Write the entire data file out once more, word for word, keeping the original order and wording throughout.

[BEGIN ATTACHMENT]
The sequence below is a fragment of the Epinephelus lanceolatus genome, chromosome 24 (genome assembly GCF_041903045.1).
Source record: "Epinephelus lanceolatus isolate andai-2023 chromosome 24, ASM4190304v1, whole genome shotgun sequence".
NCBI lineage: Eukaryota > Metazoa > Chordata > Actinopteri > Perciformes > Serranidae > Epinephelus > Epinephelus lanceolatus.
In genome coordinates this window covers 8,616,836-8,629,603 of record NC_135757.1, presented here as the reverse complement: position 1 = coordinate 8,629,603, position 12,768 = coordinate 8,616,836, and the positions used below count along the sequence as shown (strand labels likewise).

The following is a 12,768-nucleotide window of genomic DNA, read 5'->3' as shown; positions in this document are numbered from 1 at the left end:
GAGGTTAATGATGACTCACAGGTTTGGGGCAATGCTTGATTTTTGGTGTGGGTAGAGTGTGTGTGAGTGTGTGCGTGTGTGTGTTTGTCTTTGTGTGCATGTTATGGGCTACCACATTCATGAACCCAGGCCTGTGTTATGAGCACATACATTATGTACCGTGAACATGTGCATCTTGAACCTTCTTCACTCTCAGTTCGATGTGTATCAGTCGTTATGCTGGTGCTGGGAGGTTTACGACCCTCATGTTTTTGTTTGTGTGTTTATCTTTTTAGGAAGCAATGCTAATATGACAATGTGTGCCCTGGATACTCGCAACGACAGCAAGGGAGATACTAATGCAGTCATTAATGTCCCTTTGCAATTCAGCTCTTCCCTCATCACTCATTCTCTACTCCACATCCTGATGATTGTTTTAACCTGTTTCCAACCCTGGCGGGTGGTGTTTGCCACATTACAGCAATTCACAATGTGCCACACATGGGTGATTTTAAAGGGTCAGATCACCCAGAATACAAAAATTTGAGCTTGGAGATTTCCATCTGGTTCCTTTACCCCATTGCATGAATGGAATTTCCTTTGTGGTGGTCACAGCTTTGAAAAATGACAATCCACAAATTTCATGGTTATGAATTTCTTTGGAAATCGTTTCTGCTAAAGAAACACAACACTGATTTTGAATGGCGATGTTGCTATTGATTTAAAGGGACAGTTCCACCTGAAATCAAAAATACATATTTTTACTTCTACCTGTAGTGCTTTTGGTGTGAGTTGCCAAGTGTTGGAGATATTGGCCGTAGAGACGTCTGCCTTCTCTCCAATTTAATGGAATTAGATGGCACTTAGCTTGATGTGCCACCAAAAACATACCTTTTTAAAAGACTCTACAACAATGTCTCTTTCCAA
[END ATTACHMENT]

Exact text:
The sequence below is a fragment of the Epinephelus lanceolatus genome, chromosome 24 (genome assembly GCF_041903045.1).
Source record: "Epinephelus lanceolatus isolate andai-2023 chromosome 24, ASM4190304v1, whole genome shotgun sequence".
NCBI lineage: Eukaryota > Metazoa > Chordata > Actinopteri > Perciformes > Serranidae > Epinephelus > Epinephelus lanceolatus.
In genome coordinates this window covers 8,616,836-8,629,603 of record NC_135757.1, presented here as the reverse complement: position 1 = coordinate 8,629,603, position 12,768 = coordinate 8,616,836, and the positions used below count along the sequence as shown (strand labels likewise).

The following is a 12,768-nucleotide window of genomic DNA, read 5'->3' as shown; positions in this document are numbered from 1 at the left end:
GAGGTTAATGATGACTCACAGGTTTGGGGCAATGCTTGATTTTTGGTGTGGGTAGAGTGTGTGTGAGTGTGTGCGTGTGTGTGTTTGTCTTTGTGTGCATGTTATGGGCTACCACATTCATGAACCCAGGCCTGTGTTATGAGCACATACATTATGTACCGTGAACATGTGCATCTTGAACCTTCTTCACTCTCAGTTCGATGTGTATCAGTCGTTATGCTGGTGCTGGGAGGTTTACGACCCTCATGTTTTTGTTTGTGTGTTTATCTTTTTAGGAAGCAATGCTAATATGACAATGTGTGCCCTGGATACTCGCAACGACAGCAAGGGAGATACTAATGCAGTCATTAATGTCCCTTTGCAATTCAGCTCTTCCCTCATCACTCATTCTCTACTCCACATCCTGATGATTGTTTTAACCTGTTTCCAACCCTGGCGGGTGGTGTTTGCCACATTACAGCAATTCACAATGTGCCACACATGGGTGATTTTAAAGGGTCAGATCACCCAGAATACAAAAATTTGAGCTTGGAGATTTCCATCTGGTTCCTTTACCCCATTGCATGAATGGAATTTCCTTTGTGGTGGTCACAGCTTTGAAAAATGACAATCCACAAATTTCATGGTTATGAATTTCTTTGGAAATCGTTTCTGCTAAAGAAACACAACACTGATTTTGAATGGCGATGTTGCTATTGATTTAAAGGGACAGTTCCACCTGAAATCAAAAATACATATTTTTACTTCTACCTGTAGTGCTTTTGGTGTGAGTTGCCAAGTGTTGGAGATATTGGCCGTAGAGACGTCTGCCTTCTCTCCAATTTAATGGAATTAGATGGCACTTAGCTTGATGTGCCACCAAAAACATACCTTTTTAAAAGACTCTACAACAATGTCTCTTTCCAA